Dandelion Wine: You've Had Worse Ideas April 12, 2016 14:25

Ah, spring seems like it is finally, for lack of a better term, springing. Before you know it, we will be overflowing with fermentable plants: fruits, vegetables, berries, and even flowers that we can turn into tasty beverages by way of beer, wine, cider, mead, or any other combination. Among the first of these harvestable additives is the humble dandelion. Dandelions are a sure sign of warmer weather - the soil is sitting pretty at about 55 degrees, and you can safely plant everything in your garden. (That is, if you have not already; this is the best indication that the temperature is good for planting potatoes at least.)

For some reason, dandelions are considered to be a weed by many homeowners. Personally, I find this confusing, since they serve a number of purposes. For one, I like the bright, but short-lived, yellow flowers scattered through my lawn. Second, the flowers are necessary for bees. In a world of diminishing bee populations, these are an important food source for bees, as well as moths, butterflies, beetles, and a variety of birds! Most of the dandelion is edible - leaves in salads, roots that can be used for tea, and the flowers aren’t bad in wine! And to top it all off, dandelions have been used in a wide variety of natural remedies for a very long time. In short, hold off on mowing your lawn. Instead, pick a portion of the dandelions in your yard and leave the rest for the bees.

Dandelion Wine Recipe: To make 1 gallon

  • 7 cups Dandelion Petals (remove flower from all greenery)
  • ½ pint White Grape Concentrate or 1# Raisins
  • 1 gallon Warm Water
  • 2# Sugar (Table Sugar, Dextrose, or Other Sugar of Your Choice - add more to raise the alcohol level)
  • 3 tsp Acid Blend
  • ¼ tsp Tannin
  • ½ tsp Yeast Energizer
  • 1 Campden Tab (or ½ tsp Potassium Metabisulfite)
  • 1 pack Wine Yeast (CSF stocks several good yeasts for dandelion wine)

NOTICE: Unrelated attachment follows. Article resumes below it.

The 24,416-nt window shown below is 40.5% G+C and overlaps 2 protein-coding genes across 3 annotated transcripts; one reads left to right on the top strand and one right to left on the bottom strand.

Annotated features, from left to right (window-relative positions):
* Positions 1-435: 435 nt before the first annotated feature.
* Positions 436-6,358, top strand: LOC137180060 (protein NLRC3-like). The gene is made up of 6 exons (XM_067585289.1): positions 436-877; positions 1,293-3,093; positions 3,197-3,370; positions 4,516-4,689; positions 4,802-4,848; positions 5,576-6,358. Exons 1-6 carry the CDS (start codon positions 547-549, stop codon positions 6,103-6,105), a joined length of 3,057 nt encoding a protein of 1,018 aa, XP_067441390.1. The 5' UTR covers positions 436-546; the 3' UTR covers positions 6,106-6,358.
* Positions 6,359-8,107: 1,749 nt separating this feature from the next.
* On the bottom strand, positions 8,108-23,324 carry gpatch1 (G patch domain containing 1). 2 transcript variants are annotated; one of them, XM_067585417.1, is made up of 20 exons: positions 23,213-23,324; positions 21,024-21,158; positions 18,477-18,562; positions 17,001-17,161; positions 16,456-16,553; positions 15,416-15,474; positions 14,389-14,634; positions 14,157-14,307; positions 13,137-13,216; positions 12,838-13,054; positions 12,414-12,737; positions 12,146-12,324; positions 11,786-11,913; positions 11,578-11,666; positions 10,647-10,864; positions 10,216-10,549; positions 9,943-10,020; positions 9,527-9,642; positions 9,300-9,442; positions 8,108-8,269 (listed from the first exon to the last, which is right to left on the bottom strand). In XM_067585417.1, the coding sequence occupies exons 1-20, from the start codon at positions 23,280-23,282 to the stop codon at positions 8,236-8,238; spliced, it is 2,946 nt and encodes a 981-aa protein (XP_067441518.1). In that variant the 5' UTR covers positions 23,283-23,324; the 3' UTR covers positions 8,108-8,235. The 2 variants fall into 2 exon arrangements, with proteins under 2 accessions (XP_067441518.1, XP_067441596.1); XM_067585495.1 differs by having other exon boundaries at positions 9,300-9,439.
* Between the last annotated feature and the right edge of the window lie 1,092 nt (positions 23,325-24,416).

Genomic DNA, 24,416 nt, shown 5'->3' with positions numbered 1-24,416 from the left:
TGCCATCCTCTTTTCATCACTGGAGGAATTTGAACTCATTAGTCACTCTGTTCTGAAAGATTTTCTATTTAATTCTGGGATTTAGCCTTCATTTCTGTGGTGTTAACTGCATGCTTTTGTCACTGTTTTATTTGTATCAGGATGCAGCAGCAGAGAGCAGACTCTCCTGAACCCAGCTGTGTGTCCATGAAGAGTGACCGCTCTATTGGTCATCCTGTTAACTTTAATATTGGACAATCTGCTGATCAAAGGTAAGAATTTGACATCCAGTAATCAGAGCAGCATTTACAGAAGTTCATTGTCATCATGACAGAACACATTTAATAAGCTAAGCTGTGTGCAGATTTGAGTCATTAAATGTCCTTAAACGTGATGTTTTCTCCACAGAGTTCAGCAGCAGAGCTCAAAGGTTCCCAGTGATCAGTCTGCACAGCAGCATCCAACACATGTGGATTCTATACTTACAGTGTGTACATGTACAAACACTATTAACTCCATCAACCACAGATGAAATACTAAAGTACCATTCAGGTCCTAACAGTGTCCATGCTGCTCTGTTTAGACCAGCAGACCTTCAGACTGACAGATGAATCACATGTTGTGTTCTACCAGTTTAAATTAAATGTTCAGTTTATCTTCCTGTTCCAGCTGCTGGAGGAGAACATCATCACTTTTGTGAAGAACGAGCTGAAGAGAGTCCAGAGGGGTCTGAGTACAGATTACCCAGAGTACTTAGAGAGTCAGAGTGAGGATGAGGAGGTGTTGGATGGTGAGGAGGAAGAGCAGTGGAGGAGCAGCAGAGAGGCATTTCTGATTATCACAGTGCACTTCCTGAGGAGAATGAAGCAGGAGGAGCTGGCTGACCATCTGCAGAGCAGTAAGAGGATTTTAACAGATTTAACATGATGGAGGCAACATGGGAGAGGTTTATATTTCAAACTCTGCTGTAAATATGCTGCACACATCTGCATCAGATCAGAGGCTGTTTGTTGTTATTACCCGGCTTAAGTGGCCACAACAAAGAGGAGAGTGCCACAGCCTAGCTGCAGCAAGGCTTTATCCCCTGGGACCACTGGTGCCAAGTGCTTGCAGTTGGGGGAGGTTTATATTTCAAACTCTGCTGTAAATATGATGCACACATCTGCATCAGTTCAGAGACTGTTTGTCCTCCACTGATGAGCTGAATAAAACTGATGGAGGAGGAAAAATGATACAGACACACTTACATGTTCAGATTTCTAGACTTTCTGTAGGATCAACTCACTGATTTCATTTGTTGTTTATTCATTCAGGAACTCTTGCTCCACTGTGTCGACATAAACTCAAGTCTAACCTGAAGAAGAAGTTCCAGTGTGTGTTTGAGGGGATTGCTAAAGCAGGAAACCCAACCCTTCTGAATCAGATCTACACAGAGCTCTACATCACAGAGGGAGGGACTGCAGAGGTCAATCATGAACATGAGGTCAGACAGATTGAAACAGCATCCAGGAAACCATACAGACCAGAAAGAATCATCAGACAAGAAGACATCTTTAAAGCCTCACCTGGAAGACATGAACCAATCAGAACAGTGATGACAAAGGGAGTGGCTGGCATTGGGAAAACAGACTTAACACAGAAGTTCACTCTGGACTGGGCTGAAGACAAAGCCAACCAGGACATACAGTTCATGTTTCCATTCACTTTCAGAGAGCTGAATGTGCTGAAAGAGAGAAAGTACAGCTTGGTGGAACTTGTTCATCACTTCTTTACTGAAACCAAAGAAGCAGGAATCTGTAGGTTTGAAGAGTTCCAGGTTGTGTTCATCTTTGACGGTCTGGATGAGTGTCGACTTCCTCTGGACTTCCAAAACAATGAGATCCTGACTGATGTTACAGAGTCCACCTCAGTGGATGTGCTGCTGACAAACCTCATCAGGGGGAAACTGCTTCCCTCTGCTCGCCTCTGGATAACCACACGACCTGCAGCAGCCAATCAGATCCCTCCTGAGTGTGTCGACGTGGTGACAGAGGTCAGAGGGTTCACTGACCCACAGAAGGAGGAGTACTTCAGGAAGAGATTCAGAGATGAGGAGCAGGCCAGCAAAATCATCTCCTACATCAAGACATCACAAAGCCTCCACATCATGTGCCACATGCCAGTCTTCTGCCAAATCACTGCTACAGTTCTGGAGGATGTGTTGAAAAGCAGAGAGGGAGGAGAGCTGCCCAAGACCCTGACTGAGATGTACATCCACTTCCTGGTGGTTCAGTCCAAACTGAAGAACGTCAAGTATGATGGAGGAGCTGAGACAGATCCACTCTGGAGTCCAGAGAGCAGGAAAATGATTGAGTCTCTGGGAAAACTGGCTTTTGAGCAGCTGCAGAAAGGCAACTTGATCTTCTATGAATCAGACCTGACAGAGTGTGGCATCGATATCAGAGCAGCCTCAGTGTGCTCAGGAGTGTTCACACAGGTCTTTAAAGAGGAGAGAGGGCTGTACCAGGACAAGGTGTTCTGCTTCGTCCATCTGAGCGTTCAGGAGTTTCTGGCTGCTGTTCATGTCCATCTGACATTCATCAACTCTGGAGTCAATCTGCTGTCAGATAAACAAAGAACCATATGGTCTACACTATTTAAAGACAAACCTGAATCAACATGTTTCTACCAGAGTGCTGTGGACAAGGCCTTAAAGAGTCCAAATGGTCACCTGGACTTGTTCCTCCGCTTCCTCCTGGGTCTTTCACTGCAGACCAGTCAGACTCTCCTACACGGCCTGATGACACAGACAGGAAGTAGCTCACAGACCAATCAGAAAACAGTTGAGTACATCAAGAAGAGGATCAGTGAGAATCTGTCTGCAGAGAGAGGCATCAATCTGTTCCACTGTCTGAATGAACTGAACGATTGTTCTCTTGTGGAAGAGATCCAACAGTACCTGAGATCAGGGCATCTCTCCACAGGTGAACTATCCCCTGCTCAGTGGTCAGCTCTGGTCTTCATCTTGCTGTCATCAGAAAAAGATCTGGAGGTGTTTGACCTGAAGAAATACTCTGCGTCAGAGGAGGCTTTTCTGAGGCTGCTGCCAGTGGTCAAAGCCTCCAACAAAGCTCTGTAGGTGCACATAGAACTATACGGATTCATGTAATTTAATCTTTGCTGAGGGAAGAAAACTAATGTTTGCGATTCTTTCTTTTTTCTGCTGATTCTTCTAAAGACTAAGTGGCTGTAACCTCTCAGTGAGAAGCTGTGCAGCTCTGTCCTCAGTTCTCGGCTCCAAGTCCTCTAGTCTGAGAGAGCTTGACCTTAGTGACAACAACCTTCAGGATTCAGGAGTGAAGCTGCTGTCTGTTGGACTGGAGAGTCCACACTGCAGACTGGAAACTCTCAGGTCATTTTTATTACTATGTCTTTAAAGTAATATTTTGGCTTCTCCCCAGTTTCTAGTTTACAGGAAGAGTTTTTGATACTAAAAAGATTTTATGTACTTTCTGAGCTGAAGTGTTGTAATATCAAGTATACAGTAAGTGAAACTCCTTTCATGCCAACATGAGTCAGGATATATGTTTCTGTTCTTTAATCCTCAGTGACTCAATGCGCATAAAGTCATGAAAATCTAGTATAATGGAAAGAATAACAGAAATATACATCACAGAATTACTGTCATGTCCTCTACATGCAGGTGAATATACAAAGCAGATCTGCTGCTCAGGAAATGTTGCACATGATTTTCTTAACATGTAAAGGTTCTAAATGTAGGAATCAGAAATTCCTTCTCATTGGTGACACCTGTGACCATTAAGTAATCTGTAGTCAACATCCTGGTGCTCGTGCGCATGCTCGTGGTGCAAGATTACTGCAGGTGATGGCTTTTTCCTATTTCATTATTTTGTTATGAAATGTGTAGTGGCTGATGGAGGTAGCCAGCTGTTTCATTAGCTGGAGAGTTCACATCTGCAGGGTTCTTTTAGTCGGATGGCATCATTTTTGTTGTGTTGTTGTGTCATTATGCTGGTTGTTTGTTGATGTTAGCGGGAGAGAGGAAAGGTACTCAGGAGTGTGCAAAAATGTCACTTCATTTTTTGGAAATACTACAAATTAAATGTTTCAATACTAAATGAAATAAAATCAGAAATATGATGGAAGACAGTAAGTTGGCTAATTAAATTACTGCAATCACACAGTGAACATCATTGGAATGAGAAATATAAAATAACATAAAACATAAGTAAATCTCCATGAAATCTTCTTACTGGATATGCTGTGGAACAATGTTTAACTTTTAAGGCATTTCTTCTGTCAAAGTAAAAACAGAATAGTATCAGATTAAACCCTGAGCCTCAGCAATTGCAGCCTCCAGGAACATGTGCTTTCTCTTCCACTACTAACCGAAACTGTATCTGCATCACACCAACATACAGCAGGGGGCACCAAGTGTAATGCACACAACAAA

• 1 muslin or nylon straining bag (or cheesecloth)


  • Harvest yellow petals when fully in bloom.
    • Pro tip: Avoid using flowers from next to roads or where fertilizers, pesticides, or herbicides are used.
  • Wash and drain petals.
  • Place petals in straining bag, tie off, and place in sanitary fermenter.
  • Pour water over flowers; stir in sugar and all other ingredients EXCEPT yeast.
    • It will not hurt to take a gravity reading at this point if you have the proper equipment.
  • Cover fermenter - we recommend an airlock with Star San solution in it.
  • Give campden tab 24 hours to do its pasteurizing, then add yeast.
  • Do not stir in the yeast, just cover it back up and leave it alone.
  • Let it ferment in primary for 2-3 weeks, then siphon off the flowers into secondary.
  • Leave it alone for at least another month, then take a final gravity reading, rack it again, add another campden tab, and let sit for two weeks.
  • Bottle it! You might want to rack it one more time for clarity.

Simple enough, right? Bottle the wine in standard wine bottles, cork them, and leave upright for at least 3 days to allow the pressure in the bottes to stabilize. For long-term storage, it is best to lay the bottles on their side in a cool area out of direct sunlight. This wine will benefit from aging for several months, but will start to turn bad after 18-24 months because you are not adding a heavy dose of preservatives. When the wine is at peak, it tastes like a dry to off-dry white wine (a Pinot Grigio or even Sauvignon-Blanc) with a nice floral and earthy flavor and aroma. I highly recommend this delicious use of your own harvest!

Recipe based on Winemaker’s Recipe Handbook!